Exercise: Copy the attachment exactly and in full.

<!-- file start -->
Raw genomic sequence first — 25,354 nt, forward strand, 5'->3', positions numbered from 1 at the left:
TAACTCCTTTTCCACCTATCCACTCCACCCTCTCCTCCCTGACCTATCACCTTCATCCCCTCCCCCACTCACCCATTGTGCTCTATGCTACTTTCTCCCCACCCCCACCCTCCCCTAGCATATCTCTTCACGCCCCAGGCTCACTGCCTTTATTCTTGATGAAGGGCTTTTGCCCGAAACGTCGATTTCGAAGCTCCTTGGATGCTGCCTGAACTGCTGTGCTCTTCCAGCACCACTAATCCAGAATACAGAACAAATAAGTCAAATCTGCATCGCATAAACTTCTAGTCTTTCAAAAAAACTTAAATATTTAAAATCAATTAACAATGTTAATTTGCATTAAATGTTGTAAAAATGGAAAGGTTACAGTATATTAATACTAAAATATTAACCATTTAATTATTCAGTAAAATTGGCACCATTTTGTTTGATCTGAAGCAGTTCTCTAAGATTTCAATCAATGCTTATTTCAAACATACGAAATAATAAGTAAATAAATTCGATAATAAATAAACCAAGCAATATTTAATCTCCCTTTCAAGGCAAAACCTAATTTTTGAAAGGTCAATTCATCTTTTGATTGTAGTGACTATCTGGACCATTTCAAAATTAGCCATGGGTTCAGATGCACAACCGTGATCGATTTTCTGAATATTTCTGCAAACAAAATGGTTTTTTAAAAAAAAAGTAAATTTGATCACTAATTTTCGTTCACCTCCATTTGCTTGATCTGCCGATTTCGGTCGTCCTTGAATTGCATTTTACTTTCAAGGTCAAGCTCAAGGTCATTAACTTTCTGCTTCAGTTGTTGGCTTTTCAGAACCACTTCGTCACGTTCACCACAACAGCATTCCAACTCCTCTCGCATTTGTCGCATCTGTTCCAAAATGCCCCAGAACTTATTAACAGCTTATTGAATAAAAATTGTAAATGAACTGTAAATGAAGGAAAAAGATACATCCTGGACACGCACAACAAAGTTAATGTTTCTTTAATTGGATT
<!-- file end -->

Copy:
Raw genomic sequence first — 25,354 nt, forward strand, 5'->3', positions numbered from 1 at the left:
TAACTCCTTTTCCACCTATCCACTCCACCCTCTCCTCCCTGACCTATCACCTTCATCCCCTCCCCCACTCACCCATTGTGCTCTATGCTACTTTCTCCCCACCCCCACCCTCCCCTAGCATATCTCTTCACGCCCCAGGCTCACTGCCTTTATTCTTGATGAAGGGCTTTTGCCCGAAACGTCGATTTCGAAGCTCCTTGGATGCTGCCTGAACTGCTGTGCTCTTCCAGCACCACTAATCCAGAATACAGAACAAATAAGTCAAATCTGCATCGCATAAACTTCTAGTCTTTCAAAAAAACTTAAATATTTAAAATCAATTAACAATGTTAATTTGCATTAAATGTTGTAAAAATGGAAAGGTTACAGTATATTAATACTAAAATATTAACCATTTAATTATTCAGTAAAATTGGCACCATTTTGTTTGATCTGAAGCAGTTCTCTAAGATTTCAATCAATGCTTATTTCAAACATACGAAATAATAAGTAAATAAATTCGATAATAAATAAACCAAGCAATATTTAATCTCCCTTTCAAGGCAAAACCTAATTTTTGAAAGGTCAATTCATCTTTTGATTGTAGTGACTATCTGGACCATTTCAAAATTAGCCATGGGTTCAGATGCACAACCGTGATCGATTTTCTGAATATTTCTGCAAACAAAATGGTTTTTTAAAAAAAAAGTAAATTTGATCACTAATTTTCGTTCACCTCCATTTGCTTGATCTGCCGATTTCGGTCGTCCTTGAATTGCATTTTACTTTCAAGGTCAAGCTCAAGGTCATTAACTTTCTGCTTCAGTTGTTGGCTTTTCAGAACCACTTCGTCACGTTCACCACAACAGCATTCCAACTCCTCTCGCATTTGTCGCATCTGTTCCAAAATGCCCCAGAACTTATTAACAGCTTATTGAATAAAAATTGTAAATGAACTGTAAATGAAGGAAAAAGATACATCCTGGACACGCACAACAAAGTTAATGTTTCTTTAATTGGATT